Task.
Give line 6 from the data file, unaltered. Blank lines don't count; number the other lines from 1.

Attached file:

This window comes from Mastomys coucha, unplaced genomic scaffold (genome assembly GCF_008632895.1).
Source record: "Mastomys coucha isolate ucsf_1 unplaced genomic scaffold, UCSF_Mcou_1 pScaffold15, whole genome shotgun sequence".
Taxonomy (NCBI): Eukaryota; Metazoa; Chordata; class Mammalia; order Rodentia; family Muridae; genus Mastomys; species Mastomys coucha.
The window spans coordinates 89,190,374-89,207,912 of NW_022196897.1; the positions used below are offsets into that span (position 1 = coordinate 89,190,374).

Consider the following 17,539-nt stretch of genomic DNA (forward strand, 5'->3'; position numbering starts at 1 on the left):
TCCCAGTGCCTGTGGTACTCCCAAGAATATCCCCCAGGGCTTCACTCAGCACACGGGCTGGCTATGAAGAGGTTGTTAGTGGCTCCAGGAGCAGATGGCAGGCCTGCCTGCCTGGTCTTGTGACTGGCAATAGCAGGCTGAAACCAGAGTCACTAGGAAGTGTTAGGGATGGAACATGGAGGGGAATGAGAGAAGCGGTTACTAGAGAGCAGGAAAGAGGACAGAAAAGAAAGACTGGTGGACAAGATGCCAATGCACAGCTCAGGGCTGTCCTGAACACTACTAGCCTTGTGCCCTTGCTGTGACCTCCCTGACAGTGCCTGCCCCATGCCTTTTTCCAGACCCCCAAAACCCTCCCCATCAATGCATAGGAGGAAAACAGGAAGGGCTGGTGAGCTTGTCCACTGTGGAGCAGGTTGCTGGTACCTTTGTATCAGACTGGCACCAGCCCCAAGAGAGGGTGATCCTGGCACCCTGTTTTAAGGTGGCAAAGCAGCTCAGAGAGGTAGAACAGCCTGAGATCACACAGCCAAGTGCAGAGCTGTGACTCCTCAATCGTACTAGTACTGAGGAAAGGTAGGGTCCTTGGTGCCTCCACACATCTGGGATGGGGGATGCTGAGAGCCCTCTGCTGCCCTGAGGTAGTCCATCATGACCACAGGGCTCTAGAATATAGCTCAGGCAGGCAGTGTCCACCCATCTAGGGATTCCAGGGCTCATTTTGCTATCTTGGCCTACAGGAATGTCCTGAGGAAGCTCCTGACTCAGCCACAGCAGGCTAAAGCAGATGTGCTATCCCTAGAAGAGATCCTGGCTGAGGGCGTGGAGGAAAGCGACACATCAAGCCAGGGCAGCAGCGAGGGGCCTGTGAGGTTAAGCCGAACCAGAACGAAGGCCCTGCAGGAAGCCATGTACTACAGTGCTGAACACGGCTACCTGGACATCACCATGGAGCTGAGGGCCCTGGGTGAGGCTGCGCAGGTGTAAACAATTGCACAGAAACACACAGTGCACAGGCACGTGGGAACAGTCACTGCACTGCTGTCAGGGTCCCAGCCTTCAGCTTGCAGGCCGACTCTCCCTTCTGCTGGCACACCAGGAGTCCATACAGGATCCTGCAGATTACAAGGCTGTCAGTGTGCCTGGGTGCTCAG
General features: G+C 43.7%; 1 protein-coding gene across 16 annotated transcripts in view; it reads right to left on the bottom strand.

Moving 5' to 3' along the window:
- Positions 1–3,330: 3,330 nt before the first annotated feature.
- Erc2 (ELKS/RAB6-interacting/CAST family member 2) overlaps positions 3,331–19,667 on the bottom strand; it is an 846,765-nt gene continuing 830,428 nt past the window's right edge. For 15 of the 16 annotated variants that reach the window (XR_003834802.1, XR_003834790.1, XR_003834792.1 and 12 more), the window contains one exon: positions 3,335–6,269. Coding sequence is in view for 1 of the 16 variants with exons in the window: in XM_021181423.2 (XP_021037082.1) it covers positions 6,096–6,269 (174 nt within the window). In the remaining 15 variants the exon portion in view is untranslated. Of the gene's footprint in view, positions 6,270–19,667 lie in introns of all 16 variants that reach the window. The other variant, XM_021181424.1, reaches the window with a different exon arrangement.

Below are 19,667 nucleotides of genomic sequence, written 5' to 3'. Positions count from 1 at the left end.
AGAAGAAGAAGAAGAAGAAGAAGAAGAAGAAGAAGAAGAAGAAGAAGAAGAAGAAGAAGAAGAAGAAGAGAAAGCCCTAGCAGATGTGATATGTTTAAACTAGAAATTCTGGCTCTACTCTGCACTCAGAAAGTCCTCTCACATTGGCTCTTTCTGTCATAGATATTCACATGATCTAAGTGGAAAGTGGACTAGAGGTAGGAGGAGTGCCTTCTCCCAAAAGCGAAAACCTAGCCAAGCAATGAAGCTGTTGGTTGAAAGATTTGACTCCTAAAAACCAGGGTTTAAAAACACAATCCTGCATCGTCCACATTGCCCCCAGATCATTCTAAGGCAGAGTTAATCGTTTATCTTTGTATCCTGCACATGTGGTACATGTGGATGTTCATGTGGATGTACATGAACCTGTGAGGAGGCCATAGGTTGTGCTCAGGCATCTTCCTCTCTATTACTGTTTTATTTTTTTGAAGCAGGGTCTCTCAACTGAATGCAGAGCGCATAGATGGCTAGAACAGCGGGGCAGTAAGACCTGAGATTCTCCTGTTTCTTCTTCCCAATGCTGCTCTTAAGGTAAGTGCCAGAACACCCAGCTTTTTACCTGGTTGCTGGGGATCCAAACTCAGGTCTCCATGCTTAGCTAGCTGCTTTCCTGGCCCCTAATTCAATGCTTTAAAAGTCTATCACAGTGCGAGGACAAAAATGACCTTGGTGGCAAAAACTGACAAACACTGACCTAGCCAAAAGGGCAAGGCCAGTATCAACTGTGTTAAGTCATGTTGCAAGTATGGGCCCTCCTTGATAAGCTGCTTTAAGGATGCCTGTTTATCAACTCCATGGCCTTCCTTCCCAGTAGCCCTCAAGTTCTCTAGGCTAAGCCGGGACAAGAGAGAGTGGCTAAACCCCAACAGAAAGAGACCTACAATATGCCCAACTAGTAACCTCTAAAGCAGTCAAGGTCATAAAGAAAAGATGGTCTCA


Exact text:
TCCCAGTGCCTGTGGTACTCCCAAGAATATCCCCCAGGGCTTCACTCAGCACACGGGCTGGCTATGAAGAGGTTGTTAGTGGCTCCAGGAGCAGATGGCAGGCCTGCCTGCCTGGTCTTGTGACTGGCAATAGCAGGCTGAAACCAGAGTCACTAGGAAGTGTTAGGGATGGAACATGGAGGGGAATGAGAGAAGCGGTTACTAGAGAGCAGGAAAGAGGACAGAAAAGAAAGACTGGTGGACAAGATGCCAATGCACAGCTCAGGGCTGTCCTGAACACTACTAGCCTTGTGCCCTTGCTGTGACCTCCCTGACAGTGCCTGCCCCATGCCTTTTTCCAGACCCCCAAAACCCTCCCCATCAATGCATAGGAGGAAAACAGGAAGGGCTGGTGAGCTTGTCCACTGTGGAGCAGGTTGCTGGTACCTTTGTATCAGACTGGCACCAGCCCCAAGAGAGGGTGATCCTGGCACCCTGTTTTAAGGTGGCAAAGCAGCTCAGAGAGGTAGAACAGCCTGAGATCACACAGCCAAGTGCAGAGCTGTGACTCCTCAATCGTACTAGTACTGAGGAAAGGTAGGGTCCTTGGTGCCTCCACACATCTGGGATGGGGGATGCTGAGAGCCCTCTGCTGCCCTGAGGTAGTCCATCATGACCACAGGGCTCTAGAATATAGCTCAGGCAGGCAGTGTCCACCCATCTAGGGATTCCAGGGCTCATTTTGCTATCTTGGCCTACAGGAATGTCCTGAGGAAGCTCCTGACTCAGCCACAGCAGGCTAAAGCAGATGTGCTATCCCTAGAAGAGATCCTGGCTGAGGGCGTGGAGGAAAGCGACACATCAAGCCAGGGCAGCAGCGAGGGGCCTGTGAGGTTAAGCCGAACCAGAACGAAGGCCCTGCAGGAAGCCATGTACTACAGTGCTGAACACGGCTACCTGGACATCACCATGGAGCTGAGGGCCCTGGGTGAGGCTGCGCAGGTGTAAACAATTGCACAGAAACACACAGTGCACAGGCACGTGGGAACAGTCACTGCACTGCTGTCAGGGTCCCAGCCTTCAGCTTGCAGGCCGACTCTCCCTTCTGCTGGCACACCAGGAGTCCATACAGGATCCTGCAGATTACAAGGCTGTCAGTGTGCCTGGGTGCTCAG